Nielsen Overnights (18-49)Fox’s ‘Following’ grows in week twoDrama up 3 percent to a 3.3 in 18-49s as Fox wins night
By Toni Fitzgerald, Media Life Magazine
- Jan. 29, 2013
“The Following” looks like it’s found one on Fox.
The show became the first new drama this season to grow in its second week as Fox posted its best Monday night of the season, and its first win.
“Following” averaged a 3.3 adults 18-49 rating, according to Nielsen overnights, up 3 percent from last week’s debut.
By comparison, this season’s other top new drama debuts, NBC’s “Revolution” and CBS’s “Elementary,” declined 17 percent and 19 percent, respectively, in their second weeks.
“Following” won its timeslot, helped by the fact that CBS’s usually highly rated comedies were in reruns. In fact, it was the No. 1 show on broadcast last night.
It also helped revive Fox on a night where it struggled last fall with the very low-rated drama “The Mob Doctor.” With the stronger lead-out at 9 p.m., veteran drama “Bones” surged to a season high at 8 p.m. with a 2.6, up 13 percent from last week.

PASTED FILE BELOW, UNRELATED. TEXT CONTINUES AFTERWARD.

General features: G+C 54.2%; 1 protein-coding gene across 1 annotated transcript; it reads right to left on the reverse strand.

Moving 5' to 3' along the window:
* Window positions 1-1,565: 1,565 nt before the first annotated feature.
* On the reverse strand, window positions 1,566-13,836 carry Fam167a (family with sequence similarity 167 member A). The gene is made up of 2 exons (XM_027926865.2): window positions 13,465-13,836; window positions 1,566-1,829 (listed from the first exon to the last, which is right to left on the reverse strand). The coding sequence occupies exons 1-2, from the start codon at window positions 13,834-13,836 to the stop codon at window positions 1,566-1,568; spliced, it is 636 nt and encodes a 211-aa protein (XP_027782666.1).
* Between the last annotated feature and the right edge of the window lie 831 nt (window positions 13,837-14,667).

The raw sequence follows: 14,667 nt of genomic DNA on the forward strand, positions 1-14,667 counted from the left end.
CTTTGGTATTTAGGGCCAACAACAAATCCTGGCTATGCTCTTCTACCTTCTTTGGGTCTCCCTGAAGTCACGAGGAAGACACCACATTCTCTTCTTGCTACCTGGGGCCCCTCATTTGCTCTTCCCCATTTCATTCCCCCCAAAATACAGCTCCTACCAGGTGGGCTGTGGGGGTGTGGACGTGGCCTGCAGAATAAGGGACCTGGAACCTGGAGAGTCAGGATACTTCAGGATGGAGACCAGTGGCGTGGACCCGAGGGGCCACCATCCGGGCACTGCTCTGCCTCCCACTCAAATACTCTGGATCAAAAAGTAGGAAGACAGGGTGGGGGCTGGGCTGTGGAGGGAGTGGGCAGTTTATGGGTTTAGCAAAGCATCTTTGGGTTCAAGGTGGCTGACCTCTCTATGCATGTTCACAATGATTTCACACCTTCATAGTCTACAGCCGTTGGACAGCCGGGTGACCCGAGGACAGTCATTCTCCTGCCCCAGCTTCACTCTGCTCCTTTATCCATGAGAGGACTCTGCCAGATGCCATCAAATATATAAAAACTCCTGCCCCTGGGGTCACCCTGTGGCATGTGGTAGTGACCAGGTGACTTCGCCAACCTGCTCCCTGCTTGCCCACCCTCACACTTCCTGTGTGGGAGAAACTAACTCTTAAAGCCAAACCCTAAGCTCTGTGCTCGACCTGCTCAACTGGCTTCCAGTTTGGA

It was one of several shows to hit season highs last night, again likely benefitting from facing CBS’s reruns. The CW’s new drama “The Carrie Diaries” grew to a series-best 1.0 in women 18-34 and 0.7 in adults 18-34.
ABC’s “The Bachelor,” airing from 8 to 10 p.m., matched its season high in 18-49s with a 2.5. It reached a season high in total viewers with 7.8 million. “Bachelor” finished ahead of NBC’s competing reality program, “The Biggest Loser,” which drew a 2.3 in the timeslot.
Fox was first for the night among 18-49s with a 2.9 average overnight rating and an 8 share. ABC was second at 2.1/6, NBC third at 1.9/5, CBS fourth at 1.7/4, Univision fifth at 1.6/4, and CW and Telemundo tied for sixth at 0.4/1.
As a reminder, all ratings are based on live-plus-same-day DVR playback, which includes shows replayed before 3 a.m. the night before. Seven-day DVR data won’t be available for several weeks. Forty-six percent of Nielsen households have DVRs.
At 8 p.m. Fox led with a 2.6 for “Bones,” followed by ABC with a 2.5 for “Bachelor.” NBC was third with a 2.2 for “Loser,” CBS fourth with a 2.0 for reruns of “How I Met Your Mother” and “The Big Bang Theory,” Univision fifth with a 1.6 for “Por Ella Soy Eva,” CW sixth with a 0.5 for “The Carries Diaries” and Telemundo seventh with a 0.4 for “Pasion Prohibida.”
Fox extended its lead at 9 p.m. with a 3.3 for “Following,” followed again by ABC with a 2.5 for more “Bachelor.” NBC was third with a 2.3 for another hour of “Loser,” CBS fourth with a 1.9 for repeats of “2 Broke Girls” and “Mike & Molly,” Univision fifth with a 1.8 for “Amores Verdaderos,” Telemundo sixth with a 0.5 for “La Patrona” and CW seventh with a 0.3 for “90210.”